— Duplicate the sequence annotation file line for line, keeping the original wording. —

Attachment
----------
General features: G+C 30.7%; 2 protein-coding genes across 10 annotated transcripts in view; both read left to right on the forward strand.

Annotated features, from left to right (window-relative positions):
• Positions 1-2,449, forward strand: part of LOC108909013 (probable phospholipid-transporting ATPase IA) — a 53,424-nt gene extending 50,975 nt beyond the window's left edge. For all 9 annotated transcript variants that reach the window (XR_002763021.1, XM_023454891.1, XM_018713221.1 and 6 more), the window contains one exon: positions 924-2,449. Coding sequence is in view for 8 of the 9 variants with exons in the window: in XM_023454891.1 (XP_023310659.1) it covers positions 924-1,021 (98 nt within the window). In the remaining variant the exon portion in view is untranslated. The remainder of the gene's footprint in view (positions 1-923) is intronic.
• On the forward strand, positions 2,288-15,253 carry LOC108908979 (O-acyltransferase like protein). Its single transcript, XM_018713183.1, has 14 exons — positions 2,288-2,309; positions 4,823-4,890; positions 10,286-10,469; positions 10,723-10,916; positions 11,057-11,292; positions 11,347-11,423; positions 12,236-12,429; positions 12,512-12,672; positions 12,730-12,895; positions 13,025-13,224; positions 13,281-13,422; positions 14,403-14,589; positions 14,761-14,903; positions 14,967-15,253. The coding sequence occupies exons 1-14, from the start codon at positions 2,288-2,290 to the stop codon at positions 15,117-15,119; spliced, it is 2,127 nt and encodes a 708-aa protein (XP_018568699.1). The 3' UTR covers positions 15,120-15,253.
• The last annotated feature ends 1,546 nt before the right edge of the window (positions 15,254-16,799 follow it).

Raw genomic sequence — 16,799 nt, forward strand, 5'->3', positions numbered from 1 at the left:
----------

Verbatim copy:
General features: G+C 30.7%; 2 protein-coding genes across 10 annotated transcripts in view; both read left to right on the forward strand.

Annotated features, from left to right (window-relative positions):
• Positions 1-2,449, forward strand: part of LOC108909013 (probable phospholipid-transporting ATPase IA) — a 53,424-nt gene extending 50,975 nt beyond the window's left edge. For all 9 annotated transcript variants that reach the window (XR_002763021.1, XM_023454891.1, XM_018713221.1 and 6 more), the window contains one exon: positions 924-2,449. Coding sequence is in view for 8 of the 9 variants with exons in the window: in XM_023454891.1 (XP_023310659.1) it covers positions 924-1,021 (98 nt within the window). In the remaining variant the exon portion in view is untranslated. The remainder of the gene's footprint in view (positions 1-923) is intronic.
• On the forward strand, positions 2,288-15,253 carry LOC108908979 (O-acyltransferase like protein). Its single transcript, XM_018713183.1, has 14 exons — positions 2,288-2,309; positions 4,823-4,890; positions 10,286-10,469; positions 10,723-10,916; positions 11,057-11,292; positions 11,347-11,423; positions 12,236-12,429; positions 12,512-12,672; positions 12,730-12,895; positions 13,025-13,224; positions 13,281-13,422; positions 14,403-14,589; positions 14,761-14,903; positions 14,967-15,253. The coding sequence occupies exons 1-14, from the start codon at positions 2,288-2,290 to the stop codon at positions 15,117-15,119; spliced, it is 2,127 nt and encodes a 708-aa protein (XP_018568699.1). The 3' UTR covers positions 15,120-15,253.
• The last annotated feature ends 1,546 nt before the right edge of the window (positions 15,254-16,799 follow it).

Raw genomic sequence — 16,799 nt, forward strand, 5'->3', positions numbered from 1 at the left: